User:Wildroot/The Sugarland Express
- "The Sugar Land Express" also was the nickname of the American football player Kenneth Hall.
|The Sugarland Express|
|Directed by||Steven Spielberg|
|Produced by||David Brown
Richard D. Zanuck
|Music by||John Williams|
|Edited by||Edward M. Abroms
|Distributed by||Universal Pictures|
|April 5, 1974|
|Box office||$7.5 million|
In 1969, Steven Spielberg was trying to leave Universal Television and begin his directorial debut for a theatrically-released feature film. On May 2 of that year, a media circus ensued when Ila Faye Dent and husband Bobby Dent of Port Arthur, Texas took J. Kenneth Crone, a highway patrolman, hostage in his own patrol car. The resulting car chase in Southeast Texas drew more than 150 police cars, news vans, helicopters and an ambulance before it came to a deadly end. What struck the deepest emotional chord in Spielberg was Bobby Dent's fatal desire to see his children. When the events occurred, Spielberg's teenage memories with the divorce of his parents were still on his mind. Even though he later learned that the chain of events was not entirely set in motion from the outset by Dent's desire to see his children, Spielberg kept to the spirit of the original news story by making the attempt to reconstitute a broken family as the primary dramatic focus for The Sugarland Express. When he proposed the story to Universal in 1969, the studio was not interested, finding it too somber and too downbeat. In the meantime, Spielberg entered pre-production on Ace Eli and Rodger of the Skies before being fired. He then went back to Universal Television, directing episodes of The Name of the Game, Owen Marshall: Counselor at Law, and Columbo. TV movie work in Duel (first feature) and Something Evil.
Still stymied in his efforts to persuade Universal to let him make The Sugarland Express,Spielberg continued to look elsewhere for his opportunity to break out of television. Following his abortive attempt to direct Ace Eli for Fox, the next film announced as Spielberg's feature "debut" was McKlusky. He began pre-production of McKlusky in February 1972 for United Artists. He dropped out, and Joseph Sargent directed it as White Lightning. Shortly after bowing out of that film, Spielberg pitched Carte Blanche to Barwood and Robbins. They finished an outline a few days later, and UA agreed to let them develop it into a screenplay. But AU had second thoughts, and Spielberg took Carte Blanche back to Universal, which had rejected the story three years later. Spielberg made a friendship with Jennings Lang. On April 11, 1972, the director showed the outline to Lang, who put the project into development that very afternoon. The following day, Spielberg and his writers flew to Texas for a week of research. Barwood and Robbins wrote the first draft in thirteen days, but Universal once again decided not to make the movie. They put it in turnaround. In May 1972, the project was revived by Zanuck and Brown when they signed a multi-production deal with Universal.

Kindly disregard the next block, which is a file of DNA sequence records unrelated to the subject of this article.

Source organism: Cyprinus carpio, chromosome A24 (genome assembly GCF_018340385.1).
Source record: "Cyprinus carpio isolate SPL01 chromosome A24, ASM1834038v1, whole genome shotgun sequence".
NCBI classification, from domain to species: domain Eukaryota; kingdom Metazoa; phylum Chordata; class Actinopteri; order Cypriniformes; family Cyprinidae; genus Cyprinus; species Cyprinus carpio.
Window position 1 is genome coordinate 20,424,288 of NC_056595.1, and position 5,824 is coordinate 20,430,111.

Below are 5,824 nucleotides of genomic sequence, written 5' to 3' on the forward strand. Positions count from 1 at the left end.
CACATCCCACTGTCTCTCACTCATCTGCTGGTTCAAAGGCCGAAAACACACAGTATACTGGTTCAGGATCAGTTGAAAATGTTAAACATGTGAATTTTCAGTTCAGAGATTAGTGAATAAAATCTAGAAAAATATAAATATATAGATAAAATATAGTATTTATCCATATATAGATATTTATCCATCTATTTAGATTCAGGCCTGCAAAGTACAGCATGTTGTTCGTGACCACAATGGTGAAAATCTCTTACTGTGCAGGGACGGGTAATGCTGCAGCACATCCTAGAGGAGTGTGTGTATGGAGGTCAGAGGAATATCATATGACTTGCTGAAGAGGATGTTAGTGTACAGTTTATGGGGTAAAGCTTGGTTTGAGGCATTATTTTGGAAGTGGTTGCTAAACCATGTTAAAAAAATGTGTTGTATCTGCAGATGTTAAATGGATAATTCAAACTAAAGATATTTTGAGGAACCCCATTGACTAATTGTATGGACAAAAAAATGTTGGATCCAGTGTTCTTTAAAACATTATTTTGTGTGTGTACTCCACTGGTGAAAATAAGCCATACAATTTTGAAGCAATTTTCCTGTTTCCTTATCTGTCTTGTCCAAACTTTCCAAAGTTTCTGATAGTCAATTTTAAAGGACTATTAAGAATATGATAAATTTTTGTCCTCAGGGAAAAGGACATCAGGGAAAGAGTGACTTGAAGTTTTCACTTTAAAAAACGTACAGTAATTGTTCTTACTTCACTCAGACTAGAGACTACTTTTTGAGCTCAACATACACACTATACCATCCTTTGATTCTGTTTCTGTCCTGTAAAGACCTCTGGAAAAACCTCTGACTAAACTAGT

Not long after turning down the opportunity to hire Spielberg as a director at 20th Century Fox, Richard Zanuck was fired as head of the financially troubled studio by his legendary father, Darryl F. Zanuck. Following a brief interlude as executives at Warner Bros., Zanuck and David Brown, his former right-hand man at Fox, formed their own production company in 1972, signing with Universal shortly thereafter. Zanuck's producing duties gave Spielberg total creative control, a rare task for a debut studio film. Spielberg's debut on Carte Blanche was announced in October 1972. The next day, Barwood and Robbins turned in their second draft, which underwent further revisions during throughout filming. The title became The Sugarland Express that November, although for a while the filmmakers considered simply calling the movie Sugarland, the name of the small town where the "tragic fairytale" comes to an end. The town where the climactic events actually took place was Wheelock, but the filmmakers borrowed the name of the town Sugar Land and then filmed those scenes in Floresville. In adapting the saga of Bobby Dent for the screen, Spielberg turned Dent's wife, Ila Faye, into the movie's central character, Lou Jean Poplin. The couple's two-year-old son has been removed to a foster home, and it is Lou Jean who persuades her convict husband, Clovis, to break out of a prerelease center - with only four months left on his sentence - to retrieve the child. Universal insisted that Spielberg and the producers sign a major female star to play Lou Jean. After meeting with several female stars, who all passed on the script, Spielberg became convinced that Goldie Hawn had the blend of "scatterbrained charm and underlying mulish obstinacy the part required." She was paid $300,000 on a film that cost about $3 million. Filming started on January 15, 1973. Spielberg admired Zsigmond's work with director Robert Altman on such films as McCabe and Mrs. Miller and The Long Goodbye. The impressionistic visual style of those films, which freely used natural source lighting, diffusion, extreme variations in light intensity, and long lenses to compress spatial planes, was a major influence on The Sugarland Express. Freeing himself from the visual constraints of television, Spielberg shot for the first time in the Panavision wide-screen format.